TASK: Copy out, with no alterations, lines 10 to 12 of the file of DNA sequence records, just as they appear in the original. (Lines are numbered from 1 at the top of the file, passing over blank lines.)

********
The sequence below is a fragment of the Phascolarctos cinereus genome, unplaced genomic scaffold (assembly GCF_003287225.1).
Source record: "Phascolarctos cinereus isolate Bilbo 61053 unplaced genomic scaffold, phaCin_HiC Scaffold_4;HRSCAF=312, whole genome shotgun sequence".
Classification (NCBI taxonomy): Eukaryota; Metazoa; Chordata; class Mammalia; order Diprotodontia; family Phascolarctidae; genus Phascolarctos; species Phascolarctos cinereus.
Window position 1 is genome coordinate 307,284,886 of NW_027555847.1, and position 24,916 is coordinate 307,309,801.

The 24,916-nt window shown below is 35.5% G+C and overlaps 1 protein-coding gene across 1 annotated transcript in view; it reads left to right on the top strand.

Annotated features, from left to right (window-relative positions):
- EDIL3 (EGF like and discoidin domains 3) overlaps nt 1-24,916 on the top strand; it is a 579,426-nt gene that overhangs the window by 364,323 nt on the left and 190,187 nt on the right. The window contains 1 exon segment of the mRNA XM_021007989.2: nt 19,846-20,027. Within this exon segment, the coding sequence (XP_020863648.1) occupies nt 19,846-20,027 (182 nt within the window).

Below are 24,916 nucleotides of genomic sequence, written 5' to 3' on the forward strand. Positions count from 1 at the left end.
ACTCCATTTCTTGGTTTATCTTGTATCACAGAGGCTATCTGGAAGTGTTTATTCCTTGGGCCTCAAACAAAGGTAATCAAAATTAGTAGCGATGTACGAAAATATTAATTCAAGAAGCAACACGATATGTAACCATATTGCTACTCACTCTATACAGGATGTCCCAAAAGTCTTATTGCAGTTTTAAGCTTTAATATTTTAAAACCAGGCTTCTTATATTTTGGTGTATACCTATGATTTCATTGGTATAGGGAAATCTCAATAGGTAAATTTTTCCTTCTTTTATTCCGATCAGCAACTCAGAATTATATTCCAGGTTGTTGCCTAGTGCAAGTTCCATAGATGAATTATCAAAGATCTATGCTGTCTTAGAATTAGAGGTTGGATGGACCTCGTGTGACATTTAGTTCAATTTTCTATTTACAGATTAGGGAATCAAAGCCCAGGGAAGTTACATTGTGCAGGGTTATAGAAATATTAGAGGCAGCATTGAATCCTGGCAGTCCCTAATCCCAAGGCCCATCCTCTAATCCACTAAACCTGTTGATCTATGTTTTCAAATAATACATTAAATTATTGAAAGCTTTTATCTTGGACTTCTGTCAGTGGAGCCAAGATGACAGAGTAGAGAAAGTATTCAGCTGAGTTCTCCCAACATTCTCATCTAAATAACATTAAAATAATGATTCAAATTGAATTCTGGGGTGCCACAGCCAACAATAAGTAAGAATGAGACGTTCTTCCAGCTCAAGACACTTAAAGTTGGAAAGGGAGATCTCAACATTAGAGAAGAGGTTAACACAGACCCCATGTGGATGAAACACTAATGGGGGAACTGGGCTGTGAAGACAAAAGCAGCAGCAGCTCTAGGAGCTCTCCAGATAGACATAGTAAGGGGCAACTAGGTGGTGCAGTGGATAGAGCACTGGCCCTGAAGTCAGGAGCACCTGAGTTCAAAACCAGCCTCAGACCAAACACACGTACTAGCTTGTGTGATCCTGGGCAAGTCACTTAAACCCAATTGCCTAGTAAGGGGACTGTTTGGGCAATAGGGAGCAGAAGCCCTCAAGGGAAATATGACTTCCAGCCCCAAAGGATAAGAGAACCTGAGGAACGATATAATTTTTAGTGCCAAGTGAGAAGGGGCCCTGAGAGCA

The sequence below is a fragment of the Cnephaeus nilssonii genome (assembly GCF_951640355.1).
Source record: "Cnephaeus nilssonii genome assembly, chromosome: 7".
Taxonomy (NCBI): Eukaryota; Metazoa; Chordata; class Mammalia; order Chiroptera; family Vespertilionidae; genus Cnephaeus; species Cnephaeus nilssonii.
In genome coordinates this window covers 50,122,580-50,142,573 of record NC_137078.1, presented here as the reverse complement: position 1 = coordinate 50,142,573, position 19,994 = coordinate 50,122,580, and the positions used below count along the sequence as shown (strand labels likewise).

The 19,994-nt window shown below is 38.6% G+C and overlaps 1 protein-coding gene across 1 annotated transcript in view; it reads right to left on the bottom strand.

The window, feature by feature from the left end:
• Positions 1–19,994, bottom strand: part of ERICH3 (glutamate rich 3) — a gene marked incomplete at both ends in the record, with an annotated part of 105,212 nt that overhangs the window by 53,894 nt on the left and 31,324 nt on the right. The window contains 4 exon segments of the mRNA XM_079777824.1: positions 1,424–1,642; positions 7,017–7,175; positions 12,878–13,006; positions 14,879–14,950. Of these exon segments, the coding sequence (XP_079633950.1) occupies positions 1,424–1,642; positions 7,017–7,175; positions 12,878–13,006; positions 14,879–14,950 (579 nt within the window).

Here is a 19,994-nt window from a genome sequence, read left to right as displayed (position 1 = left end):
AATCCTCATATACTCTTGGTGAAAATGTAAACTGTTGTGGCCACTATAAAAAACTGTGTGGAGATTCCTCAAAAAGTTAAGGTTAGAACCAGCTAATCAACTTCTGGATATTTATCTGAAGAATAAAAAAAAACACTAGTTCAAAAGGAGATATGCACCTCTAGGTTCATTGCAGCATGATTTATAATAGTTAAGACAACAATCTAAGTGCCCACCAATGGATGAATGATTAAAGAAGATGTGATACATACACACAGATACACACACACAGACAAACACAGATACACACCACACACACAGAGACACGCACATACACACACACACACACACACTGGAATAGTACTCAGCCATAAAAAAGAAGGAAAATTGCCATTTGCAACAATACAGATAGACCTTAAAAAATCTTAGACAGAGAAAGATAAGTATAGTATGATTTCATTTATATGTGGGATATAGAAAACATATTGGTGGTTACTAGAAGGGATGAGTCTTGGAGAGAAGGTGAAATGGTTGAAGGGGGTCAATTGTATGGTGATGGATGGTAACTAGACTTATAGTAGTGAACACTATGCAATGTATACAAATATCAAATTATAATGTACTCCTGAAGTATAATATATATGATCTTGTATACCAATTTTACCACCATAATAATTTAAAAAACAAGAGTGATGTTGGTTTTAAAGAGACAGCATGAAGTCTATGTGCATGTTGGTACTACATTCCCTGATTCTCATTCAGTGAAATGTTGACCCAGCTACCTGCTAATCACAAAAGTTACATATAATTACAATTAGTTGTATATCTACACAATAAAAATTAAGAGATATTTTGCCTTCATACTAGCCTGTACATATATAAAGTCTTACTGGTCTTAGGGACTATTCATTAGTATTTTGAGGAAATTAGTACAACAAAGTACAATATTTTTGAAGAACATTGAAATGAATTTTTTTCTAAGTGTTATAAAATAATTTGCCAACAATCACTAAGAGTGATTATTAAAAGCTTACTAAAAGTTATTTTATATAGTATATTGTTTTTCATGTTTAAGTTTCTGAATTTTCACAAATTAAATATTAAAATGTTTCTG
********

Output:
The sequence below is a fragment of the Cnephaeus nilssonii genome (assembly GCF_951640355.1).
Source record: "Cnephaeus nilssonii genome assembly, chromosome: 7".
Taxonomy (NCBI): Eukaryota; Metazoa; Chordata; class Mammalia; order Chiroptera; family Vespertilionidae; genus Cnephaeus; species Cnephaeus nilssonii.